The façade of an old Spanish mission-style Catholic church, which can still be seen today along Interstate 25 about twelve miles south of Trinidad, is all that remains of one of CF&I’s busiest mining towns. Previously known as the Swastika mine, the property was purchased by CF&I in 1906 and renamed Morley after a Locator for the Atchison, Topeka, and Santa Fe Railroad named William Raymond Morley. Within the first year of operation under CF&I the town of Morley sprang to life with over a dozen houses and a Colorado Supply Co. store, followed soon after by the Catholic church, a YMCA, and a grade school.
Early coal production from the Morley Mine was sold commercially as fuel for locomotives but, being a high-grade bituminous coal, it was later shipped almost exclusively to the steel mill in Pueblo to be processed into coke, a high-carbon fuel that burns hot enough to melt down the raw materials needed to produce steel.
After the coal seam on the eastern side of the canyon was depleted, the much larger seam on the western side was opened up to mining. This seam, however, was much more difficult to work than that on the eastern side. The Coal was gassier, which made it more dangerous and hindered the use of modern electric trams, mining machinery, and even explosives. Mules had to be used in place of electric trams, and most of the mining had to be done by Pick. The Coal pulled from the mine by cart required teams of up to seven mules at a time, and consisted of twenty carts each.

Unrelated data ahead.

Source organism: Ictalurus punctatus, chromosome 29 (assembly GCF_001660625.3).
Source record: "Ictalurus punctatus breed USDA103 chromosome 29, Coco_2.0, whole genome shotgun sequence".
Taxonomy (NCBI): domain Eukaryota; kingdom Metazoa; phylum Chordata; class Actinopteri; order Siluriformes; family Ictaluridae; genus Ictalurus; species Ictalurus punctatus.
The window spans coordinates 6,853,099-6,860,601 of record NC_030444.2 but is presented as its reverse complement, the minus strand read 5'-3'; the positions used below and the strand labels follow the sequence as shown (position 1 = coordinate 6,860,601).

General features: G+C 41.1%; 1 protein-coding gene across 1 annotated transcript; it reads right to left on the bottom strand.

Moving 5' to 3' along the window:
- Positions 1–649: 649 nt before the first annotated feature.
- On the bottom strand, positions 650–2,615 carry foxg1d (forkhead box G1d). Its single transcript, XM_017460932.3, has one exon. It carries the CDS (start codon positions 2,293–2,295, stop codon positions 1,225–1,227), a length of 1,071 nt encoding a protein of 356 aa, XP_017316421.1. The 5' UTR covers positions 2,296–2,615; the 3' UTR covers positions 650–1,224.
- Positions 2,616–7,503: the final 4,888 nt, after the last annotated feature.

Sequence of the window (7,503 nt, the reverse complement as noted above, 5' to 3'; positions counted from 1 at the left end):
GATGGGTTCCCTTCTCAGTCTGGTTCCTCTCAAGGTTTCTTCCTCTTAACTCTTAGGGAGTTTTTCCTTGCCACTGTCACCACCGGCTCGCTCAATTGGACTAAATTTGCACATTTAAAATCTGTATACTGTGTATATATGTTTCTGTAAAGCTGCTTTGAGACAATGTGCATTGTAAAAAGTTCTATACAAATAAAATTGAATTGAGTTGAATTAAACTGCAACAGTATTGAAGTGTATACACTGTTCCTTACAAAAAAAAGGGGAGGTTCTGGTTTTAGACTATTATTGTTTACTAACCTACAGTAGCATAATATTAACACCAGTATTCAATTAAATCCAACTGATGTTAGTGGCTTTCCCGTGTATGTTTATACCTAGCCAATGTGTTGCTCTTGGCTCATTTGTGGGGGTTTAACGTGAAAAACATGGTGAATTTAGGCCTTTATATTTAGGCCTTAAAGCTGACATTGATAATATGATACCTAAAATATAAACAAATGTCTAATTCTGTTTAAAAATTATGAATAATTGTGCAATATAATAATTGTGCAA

By 1927 Morley employed five hundred and forty workers and over one hundred and thirty mules. The company mules were well taken care of with plenty of oats, hay, and clean water, and were considered by some to be more valuable than the workers themselves because they were actually more difficult to replace. They even had the luxury of an eight hour work day years before the employees did. The miners worked side by side with the mules on a daily basis, sometimes for years on end, and formed a bond with them similar to that of a family pet. They would even feed the mules from their own lunch pails at meal times. Having so many animals on site required a stable boss and handlers to help manage the needs of the animals.
The Morley mine was officially closed on May 4th, 1956 after producing over eleven million tons of coal, making it one of the largest and most significant coal mines in Colorado history.